The truth is, the Danish authorities really don’t like fortified foods! In 2004, for example, they denied a license to an enriched version of Kellogg’s Cornflakes, because of their opinion that, “They will have toxic effects in the doses Kellogg uses”. Given this, we can speculate that any application from Marmite’s manufacturer, Unilever, for a fortified food approval has a high chance of being rejected on similar grounds. So as an intellectual exercise, we have prepared a table of the micronutrient content of Marmite, to show just how risky the average serving can be.
To reach the Danish model’s maximum level of intake for its micronutrients, an enthusiastic Marmite lover would have to eat at least 23 servings per day of 4 g each! Which would probably damage his or her relationship with Marmite permanently. Only the folic acid level is likely to raise the eyebrows of a Danish regulator, because a 4g serving brings the level to 50% of the oppressively low 200 μg/day maximum level set by Rasmussen and colleagues. But to look at safety, it’s actually more relevant to compare the levels with those agreed by the European Food Safety Authority, which we have argued in the journal Toxicology, are far too low already. Nonetheless, we have used these levels to calculate a ‘safety factor’ (see right hand column of table). You start to see a profile that could hardly be described as unsafe, the ‘safety factor’ ranging from 10 to 3,333-fold, depending on the vitamin!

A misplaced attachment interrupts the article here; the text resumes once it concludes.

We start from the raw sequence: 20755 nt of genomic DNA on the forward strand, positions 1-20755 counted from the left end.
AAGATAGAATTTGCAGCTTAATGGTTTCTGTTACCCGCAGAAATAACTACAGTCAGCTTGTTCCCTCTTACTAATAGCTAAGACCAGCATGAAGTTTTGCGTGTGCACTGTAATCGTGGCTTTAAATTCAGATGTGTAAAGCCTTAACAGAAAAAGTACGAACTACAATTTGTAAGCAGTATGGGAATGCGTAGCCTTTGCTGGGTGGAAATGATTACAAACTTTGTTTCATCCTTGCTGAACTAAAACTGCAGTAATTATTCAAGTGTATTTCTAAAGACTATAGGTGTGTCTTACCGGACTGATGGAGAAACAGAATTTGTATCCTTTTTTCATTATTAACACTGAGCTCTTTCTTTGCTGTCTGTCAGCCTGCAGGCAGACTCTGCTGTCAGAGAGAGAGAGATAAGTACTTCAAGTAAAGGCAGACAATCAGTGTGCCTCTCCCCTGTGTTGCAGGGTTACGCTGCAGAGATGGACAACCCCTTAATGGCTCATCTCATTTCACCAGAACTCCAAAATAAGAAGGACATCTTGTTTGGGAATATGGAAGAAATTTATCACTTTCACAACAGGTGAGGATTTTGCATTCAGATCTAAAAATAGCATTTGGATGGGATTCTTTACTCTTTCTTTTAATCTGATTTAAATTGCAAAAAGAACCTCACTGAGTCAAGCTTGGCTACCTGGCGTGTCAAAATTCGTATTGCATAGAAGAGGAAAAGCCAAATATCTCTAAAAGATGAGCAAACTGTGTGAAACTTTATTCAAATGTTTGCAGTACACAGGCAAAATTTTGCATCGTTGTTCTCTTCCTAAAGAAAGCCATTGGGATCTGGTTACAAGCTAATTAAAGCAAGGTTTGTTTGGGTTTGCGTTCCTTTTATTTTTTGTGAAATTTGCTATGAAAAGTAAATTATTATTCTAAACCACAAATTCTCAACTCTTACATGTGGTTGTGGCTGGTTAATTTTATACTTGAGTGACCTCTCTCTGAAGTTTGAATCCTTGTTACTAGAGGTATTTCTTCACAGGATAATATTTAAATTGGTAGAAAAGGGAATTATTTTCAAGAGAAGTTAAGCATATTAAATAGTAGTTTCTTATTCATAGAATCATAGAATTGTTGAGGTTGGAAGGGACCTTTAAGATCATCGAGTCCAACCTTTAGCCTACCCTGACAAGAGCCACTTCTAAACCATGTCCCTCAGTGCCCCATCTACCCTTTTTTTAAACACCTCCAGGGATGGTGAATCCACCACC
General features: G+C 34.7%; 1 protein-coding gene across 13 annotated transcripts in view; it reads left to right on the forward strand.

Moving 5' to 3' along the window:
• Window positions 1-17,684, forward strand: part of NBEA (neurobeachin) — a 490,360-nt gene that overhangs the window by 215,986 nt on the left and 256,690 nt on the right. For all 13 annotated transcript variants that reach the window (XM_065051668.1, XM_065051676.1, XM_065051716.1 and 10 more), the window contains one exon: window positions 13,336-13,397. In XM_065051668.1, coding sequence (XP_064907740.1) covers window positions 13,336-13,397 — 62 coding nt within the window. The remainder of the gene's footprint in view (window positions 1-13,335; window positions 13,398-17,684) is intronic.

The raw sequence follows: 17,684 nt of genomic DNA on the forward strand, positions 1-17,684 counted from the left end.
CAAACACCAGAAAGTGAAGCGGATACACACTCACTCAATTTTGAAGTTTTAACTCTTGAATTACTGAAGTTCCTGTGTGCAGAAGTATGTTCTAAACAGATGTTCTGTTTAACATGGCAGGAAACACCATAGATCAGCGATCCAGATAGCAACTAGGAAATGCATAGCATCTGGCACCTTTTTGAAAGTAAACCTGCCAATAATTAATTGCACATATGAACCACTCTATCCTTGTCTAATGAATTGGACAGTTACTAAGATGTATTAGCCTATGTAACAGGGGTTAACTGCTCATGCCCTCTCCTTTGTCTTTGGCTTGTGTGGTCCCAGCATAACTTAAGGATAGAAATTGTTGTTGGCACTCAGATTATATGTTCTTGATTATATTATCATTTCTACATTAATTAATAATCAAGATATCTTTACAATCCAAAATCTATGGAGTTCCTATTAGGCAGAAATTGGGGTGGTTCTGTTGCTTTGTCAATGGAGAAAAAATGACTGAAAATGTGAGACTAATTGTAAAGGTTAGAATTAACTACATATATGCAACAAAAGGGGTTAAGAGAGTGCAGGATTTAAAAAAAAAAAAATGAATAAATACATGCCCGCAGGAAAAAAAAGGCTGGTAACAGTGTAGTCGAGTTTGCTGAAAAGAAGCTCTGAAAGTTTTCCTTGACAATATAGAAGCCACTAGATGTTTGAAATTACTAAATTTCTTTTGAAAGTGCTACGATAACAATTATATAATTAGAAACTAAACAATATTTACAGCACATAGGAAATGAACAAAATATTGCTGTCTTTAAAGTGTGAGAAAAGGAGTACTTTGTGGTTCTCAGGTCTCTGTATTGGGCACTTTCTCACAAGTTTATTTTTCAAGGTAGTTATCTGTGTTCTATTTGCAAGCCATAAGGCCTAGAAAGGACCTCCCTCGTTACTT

For far more detail on the issues surrounding faulty risk assessment of micronutrients by Codex, US and EU regulators, please visit our Good Science campaign pages, particularly the two articles in Toxicology published by our own Dr Robert Verkerk.
Danish bacon: a genuine safety concern?
What we find so hypocritical is the way in which governments can on one hand scream about dangerous nutrients, and on the other hand be perfectly tolerant of foods for which there is copious evidence of lack of safety. Check out our Say NO to GM campaign, for example, to see why we’re concerned about genetically modified foods.
But closer to home, what about Danish bacon? Would the Danish authorities really be turning a blind eye to all that sodium nitrite preservative in Danish bacon that has been shown to convert to N-nitroso compounds in the gut and likely contribute to increased rates of colon cancer? Here are some studies and reports for your consideration. You can then decide if the Danish authorities have got their safety priorities the right way around.
- Nitrite-preserved meats increase DNA damage
- Hot dogs cause cancer in rats
- Toxicology and carcinogenesis studies in rats and mice